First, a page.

Constance December 26th, 2007
This list came about because Vaquero asked the members of our e-mail list to send us the titles of books they most liked reading in 2007. This wasn’t a round-up of 2007’s best published books, but rather, whatever the members had read and thought worth recommending to others. Here’s my list, broken into fiction and non-fiction. That all the titles are linked to amazon isn’t because I’m enrolled in their kickback program (I’m not.) Don’t care if you buy from amazon or anyone or at all. But their database is there, and it is convenient for all of us to use.
Sacred Games by Vikram Chandra is a huge novel — nearly 900 pp., packed with characters, and flashbacks. It never drags, is always interesting; you are always wanting to know what comes next. It’s a policier-detective-mystery-gangster novel, written by an Indian author, all characters Indian, all locations foregrounded in India. It is also, appropriately, considering India’s cultural and political history as the jewel in the British Empire’s crown, a conscious inheritor of the grand English Victorian 3-decker novel, notably, George Eliot’s Middlemarch.
There’s a glossary of names and vocabulary that is as long as a slim modernist novel itself, both necessary and worthwhile for the reader, as well as interesting in itself. As another signal of how good this book is, you wish the author had made the glossary longer, because, as with a Tolstoy novel, after some chapters when you’ve become familiar enough with the characters and the milieu, and you no longer need the glossary, whole new sets of questions are set off in the reader’s mind that call for yet more glossary entries.
This novel is the one of all those I’ve read in the last 5 years perhaps, that I’ve enjoyed the most thoroughly, on the most number of levels, particularly because it throws open windows and doors into unfamiliar worlds, which is what fiction can do better than anything else, particularly if taken in tandem with the food and what makes the people, for whom those worlds are common reality, laugh. There is a lot about food in Sacred Games, and a lot of laughing.
- The Tin Roof Blowdown by James Lee Burke
- Kushielâ€™s Scion by Jacquelyn Carey
- Sacred Games by Vikram Chandra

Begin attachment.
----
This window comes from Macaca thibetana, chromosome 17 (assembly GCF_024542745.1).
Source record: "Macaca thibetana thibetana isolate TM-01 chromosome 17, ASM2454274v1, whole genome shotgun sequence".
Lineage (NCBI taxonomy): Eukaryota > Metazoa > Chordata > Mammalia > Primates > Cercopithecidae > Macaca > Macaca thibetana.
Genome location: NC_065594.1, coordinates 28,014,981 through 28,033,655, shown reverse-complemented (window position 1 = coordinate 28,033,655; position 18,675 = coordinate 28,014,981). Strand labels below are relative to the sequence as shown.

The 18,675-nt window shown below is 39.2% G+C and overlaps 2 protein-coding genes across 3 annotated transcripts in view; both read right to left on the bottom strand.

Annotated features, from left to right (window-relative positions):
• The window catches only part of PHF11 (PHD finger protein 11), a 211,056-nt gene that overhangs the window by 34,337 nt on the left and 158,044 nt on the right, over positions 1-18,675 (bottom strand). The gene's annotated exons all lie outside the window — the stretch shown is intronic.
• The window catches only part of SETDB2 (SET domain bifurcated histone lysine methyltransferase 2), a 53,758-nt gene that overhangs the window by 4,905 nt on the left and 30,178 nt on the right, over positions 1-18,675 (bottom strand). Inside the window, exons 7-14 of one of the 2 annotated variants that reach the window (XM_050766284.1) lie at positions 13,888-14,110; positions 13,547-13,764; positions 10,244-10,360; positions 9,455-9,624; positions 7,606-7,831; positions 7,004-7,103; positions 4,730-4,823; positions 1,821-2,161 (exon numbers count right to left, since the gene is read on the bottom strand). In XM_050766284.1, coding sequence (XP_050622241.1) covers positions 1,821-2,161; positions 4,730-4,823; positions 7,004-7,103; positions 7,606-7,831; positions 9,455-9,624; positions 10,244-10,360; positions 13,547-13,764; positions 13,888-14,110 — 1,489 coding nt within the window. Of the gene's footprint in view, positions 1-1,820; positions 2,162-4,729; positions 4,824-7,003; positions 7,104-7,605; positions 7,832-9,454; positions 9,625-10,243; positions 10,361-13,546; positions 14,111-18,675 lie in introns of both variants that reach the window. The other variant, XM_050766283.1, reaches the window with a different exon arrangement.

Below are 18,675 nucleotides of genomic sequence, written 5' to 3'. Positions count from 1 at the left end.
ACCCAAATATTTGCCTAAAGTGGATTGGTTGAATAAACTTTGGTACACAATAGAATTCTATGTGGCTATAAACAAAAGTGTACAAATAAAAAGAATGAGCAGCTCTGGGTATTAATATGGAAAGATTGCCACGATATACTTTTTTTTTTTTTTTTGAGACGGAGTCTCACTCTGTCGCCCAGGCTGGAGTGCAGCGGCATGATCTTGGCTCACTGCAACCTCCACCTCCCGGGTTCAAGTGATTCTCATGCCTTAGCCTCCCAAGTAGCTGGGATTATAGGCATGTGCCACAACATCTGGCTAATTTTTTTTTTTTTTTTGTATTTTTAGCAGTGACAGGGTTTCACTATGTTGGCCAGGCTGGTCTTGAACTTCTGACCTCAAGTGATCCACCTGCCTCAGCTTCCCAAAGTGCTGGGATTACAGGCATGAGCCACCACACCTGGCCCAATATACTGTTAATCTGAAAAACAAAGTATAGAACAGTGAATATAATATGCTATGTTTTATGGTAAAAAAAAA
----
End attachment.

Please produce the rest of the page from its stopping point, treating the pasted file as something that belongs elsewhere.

- Lords of the North by Bernard Cornwell
- The Brief Wondrous Life of Oscar Wao by Junot Díaz
- Spirit Gate by Kate Elliott
- Sixty Days and Counting by Kim Stanley Robinson
- The Name of the Wind by Patrick Rothfuss
- Inda and The Fox by Sherwood Smith
- The Children of Húrin by J.R.R. Tolkien
With the exception of the Díaz and Chandra titles, these novels all are what the publishing industry categorizes as genre — sf/f, mysteries, historical. These are shelved by bookstores, and libraries too, in sections separate from each other, as well as safely segregated from the shelves labeled “literature and fiction.” These novels may not appeal, then, to those without a taste for the genres; on the other hand, since 9/11 there are fewer novels published outside of genre that this reader can be bothered with; notably, there’s no stomaching any in the cascade of novels that is currently being published about 9/11, in the competition among our ‘literary novelists’ to own the catastrophe that signaled the end of the world as we knew it.
So, it’s worth noting that the Junot Díaz novel informs us of the Dominican Republic’s cruel history via constant referencing sf/f genre and pop culture, and that Sacred Games was lauded by those who review ‘serious’ fiction and literature, because Chandra, like Díaz, has a prior reputation as a ‘literary’ author with ‘critical acclaim.’
Another point of interest is that hardly anyone sent in fiction titles. However, two others did include The Brief Wondrous Life of Oscar Wao, as well as Vaquero and myself, and another list member recommended Octavia Butler’s Fledgling. Perhaps genre fiction is more highly regarded, and of greater interest to the general reading public than some might believe.
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